Natural oils include animal oils and vegetable oils (e.g., castor oil, lard oil), liquid petroleum oils and hydrorefined, solvent-treated or acid-treated mineral lubricating oils of the paraffinic, naphthenic and mixed paraffinic-naphthenic types. Oils of lubricating viscosity derived from coal or shale are also useful base oils. The synthetic lubricating oils used in the exemplary embodiments of the disclosure include one of any number of commonly used synthetic hydrocarbon oils, which include, but are not limited to, poly-alpha-olefins, alkylated aromatics, alkylene oxide polymers, interpolymers, copolymers and derivatives thereof here the terminal hydroxyl groups have been modified by esterification, etherification etc, esters of dicarboxylic acids and silicon-based oils.
Fully formulated lubricants conventionally contain an additive package, referred to herein as a dispersant/inhibitor package or DI package, that will supply the characteristics that are required in the formulations. Suitable DI packages are described for example in U.S. Pat. Nos. 5,204,012 and 6,034,040 for example. Among the types of additives included in the additive package may be dispersants, seal swell agents, antioxidants, foam inhibitors, lubricity agents, rust inhibitors, corrosion inhibitors, demulsifiers, viscosity index improvers, and the like. Several of these components are well known to those skilled in the art and are generally used in conventional amounts with the additives and compositions described herein.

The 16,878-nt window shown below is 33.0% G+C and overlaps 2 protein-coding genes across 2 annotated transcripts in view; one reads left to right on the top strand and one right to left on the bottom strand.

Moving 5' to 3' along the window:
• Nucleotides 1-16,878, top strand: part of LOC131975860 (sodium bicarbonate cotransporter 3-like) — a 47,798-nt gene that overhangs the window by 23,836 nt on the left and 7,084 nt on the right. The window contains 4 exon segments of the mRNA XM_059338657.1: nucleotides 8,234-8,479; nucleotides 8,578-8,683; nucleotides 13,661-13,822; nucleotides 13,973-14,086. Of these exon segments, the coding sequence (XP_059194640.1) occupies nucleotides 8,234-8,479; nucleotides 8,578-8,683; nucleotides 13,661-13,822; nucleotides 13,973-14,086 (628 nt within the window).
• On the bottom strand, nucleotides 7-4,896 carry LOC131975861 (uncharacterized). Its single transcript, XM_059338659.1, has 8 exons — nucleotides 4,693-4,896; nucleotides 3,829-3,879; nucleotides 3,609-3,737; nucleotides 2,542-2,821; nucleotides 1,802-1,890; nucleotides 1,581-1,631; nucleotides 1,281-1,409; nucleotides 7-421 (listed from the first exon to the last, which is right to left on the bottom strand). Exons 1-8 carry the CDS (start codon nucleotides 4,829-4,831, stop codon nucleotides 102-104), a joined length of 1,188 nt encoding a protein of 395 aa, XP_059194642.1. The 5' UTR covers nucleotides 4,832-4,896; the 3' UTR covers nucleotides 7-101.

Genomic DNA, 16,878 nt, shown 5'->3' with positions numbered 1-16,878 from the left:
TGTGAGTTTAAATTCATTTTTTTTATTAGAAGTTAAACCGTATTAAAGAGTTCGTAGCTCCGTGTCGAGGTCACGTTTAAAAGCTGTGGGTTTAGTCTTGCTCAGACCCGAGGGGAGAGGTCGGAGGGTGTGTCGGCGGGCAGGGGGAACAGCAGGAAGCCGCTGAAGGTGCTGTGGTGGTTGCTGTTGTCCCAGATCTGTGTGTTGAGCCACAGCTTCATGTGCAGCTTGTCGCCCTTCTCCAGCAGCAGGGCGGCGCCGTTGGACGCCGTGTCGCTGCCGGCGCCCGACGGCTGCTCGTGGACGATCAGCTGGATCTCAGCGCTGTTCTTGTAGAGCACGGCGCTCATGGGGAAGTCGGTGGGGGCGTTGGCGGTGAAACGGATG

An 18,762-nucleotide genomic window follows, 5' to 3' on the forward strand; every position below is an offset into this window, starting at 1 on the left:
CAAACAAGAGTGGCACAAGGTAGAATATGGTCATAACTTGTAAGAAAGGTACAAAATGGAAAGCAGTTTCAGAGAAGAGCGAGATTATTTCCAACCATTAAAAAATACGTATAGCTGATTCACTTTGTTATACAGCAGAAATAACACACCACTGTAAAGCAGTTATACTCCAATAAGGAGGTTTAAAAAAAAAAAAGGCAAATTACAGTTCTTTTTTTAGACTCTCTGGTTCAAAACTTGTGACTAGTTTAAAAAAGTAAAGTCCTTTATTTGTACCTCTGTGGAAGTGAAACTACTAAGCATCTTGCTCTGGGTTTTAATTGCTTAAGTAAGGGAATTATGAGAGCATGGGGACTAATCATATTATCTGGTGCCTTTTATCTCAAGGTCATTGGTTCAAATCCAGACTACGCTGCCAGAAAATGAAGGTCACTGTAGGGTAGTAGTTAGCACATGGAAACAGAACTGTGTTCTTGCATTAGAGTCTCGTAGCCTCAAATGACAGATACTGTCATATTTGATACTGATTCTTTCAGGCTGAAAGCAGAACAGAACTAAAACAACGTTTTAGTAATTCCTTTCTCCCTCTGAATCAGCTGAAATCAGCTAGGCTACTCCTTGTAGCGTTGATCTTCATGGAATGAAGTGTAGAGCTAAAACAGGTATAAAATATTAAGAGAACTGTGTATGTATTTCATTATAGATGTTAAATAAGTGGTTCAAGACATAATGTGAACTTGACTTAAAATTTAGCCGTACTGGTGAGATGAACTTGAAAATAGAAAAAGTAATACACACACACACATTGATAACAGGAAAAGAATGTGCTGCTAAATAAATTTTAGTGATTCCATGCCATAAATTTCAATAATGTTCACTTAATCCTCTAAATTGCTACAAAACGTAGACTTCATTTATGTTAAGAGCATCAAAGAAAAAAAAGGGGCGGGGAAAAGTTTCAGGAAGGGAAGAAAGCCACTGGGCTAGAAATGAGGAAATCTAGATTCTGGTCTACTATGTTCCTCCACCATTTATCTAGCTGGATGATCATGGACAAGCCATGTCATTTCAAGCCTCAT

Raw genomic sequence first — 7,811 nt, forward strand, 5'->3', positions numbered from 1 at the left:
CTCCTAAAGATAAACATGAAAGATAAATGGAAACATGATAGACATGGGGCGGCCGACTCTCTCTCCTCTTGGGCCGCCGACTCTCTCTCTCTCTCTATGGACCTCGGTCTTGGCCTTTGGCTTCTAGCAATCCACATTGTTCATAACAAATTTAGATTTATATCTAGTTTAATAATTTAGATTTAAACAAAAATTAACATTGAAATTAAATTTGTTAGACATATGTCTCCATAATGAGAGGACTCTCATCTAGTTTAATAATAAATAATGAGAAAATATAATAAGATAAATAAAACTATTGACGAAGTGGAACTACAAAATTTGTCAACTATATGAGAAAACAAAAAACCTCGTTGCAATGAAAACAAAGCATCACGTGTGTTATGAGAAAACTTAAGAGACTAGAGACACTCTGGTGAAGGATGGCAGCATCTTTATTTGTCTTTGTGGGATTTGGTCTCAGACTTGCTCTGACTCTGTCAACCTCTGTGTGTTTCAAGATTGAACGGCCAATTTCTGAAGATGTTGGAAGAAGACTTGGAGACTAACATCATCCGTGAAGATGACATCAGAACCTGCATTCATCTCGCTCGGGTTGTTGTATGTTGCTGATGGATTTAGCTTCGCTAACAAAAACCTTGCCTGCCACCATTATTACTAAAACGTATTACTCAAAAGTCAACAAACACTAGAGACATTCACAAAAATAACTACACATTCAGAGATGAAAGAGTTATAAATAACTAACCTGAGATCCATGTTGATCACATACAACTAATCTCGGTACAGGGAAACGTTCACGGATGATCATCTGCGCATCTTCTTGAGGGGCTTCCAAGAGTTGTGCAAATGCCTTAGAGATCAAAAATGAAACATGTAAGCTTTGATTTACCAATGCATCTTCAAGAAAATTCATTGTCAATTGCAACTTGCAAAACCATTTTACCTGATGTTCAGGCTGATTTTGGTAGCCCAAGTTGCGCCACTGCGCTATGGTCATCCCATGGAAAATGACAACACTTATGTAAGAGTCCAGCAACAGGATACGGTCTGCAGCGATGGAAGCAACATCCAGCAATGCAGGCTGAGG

Another component of lubricant compositions is at least one dispersant derived from a polyalkylene compound. The polyalkylene compound may have a number average molecular weight ranging from about 400 to about 5000 or more. Dispersants which may be used include, but are not limited to, amine, alcohol, amide, or ester polar moieties attached to the polymer backbone often via a bridging group. Dispersants may be selected from Mannich dispersants as described, for example, in U.S. Pat. Nos. 3,697,574 and 3,736,357; ashless succinimide dispersants as described in U.S. Pat. Nos. 4,234,435 and 4,636,322; amine dispersants as described in U.S. Pat. Nos. 3,219,666, 3,565,804, and 5,633,326; Koch dispersants as described in U.S. Pat. Nos. 5,936,041, 5,643,859, and 5,627,259, and polyalkylene succinimide dispersants as described in U.S. Pat. Nos. 5,851,965; 5,853,434; and 5,792,729.
A particularly suitable dispersant is a polyalkylene succinimide dispersant derived from a polyisobutene (PIB) compound. The dispersant may be a mixture of dispersants having number average molecular weights ranging from about 800 to about 3000 and reactive PIB contents of from about 50 to about 60%. The total amount of dispersant in the lubricant composition may range from about 1 to about 10 percent by weight of the total weight of the lubricant composition.
Metal dihydrocarbyl dithiophosphate antiwear agents may be added to the lubricating oil composition according to the exemplary embodiments in combination with the titanium compound, metal-free friction modifier, and magnesium compound. Such antiwear agents comprise dihydrocarbyl dithiophosphate metal salts wherein the metal may be an alkali or alkaline earth metal, or aluminum, lead, tin, molybdenum, manganese, nickel, copper, titanium, or zinc. The zinc salts are most commonly used in lubricating oils.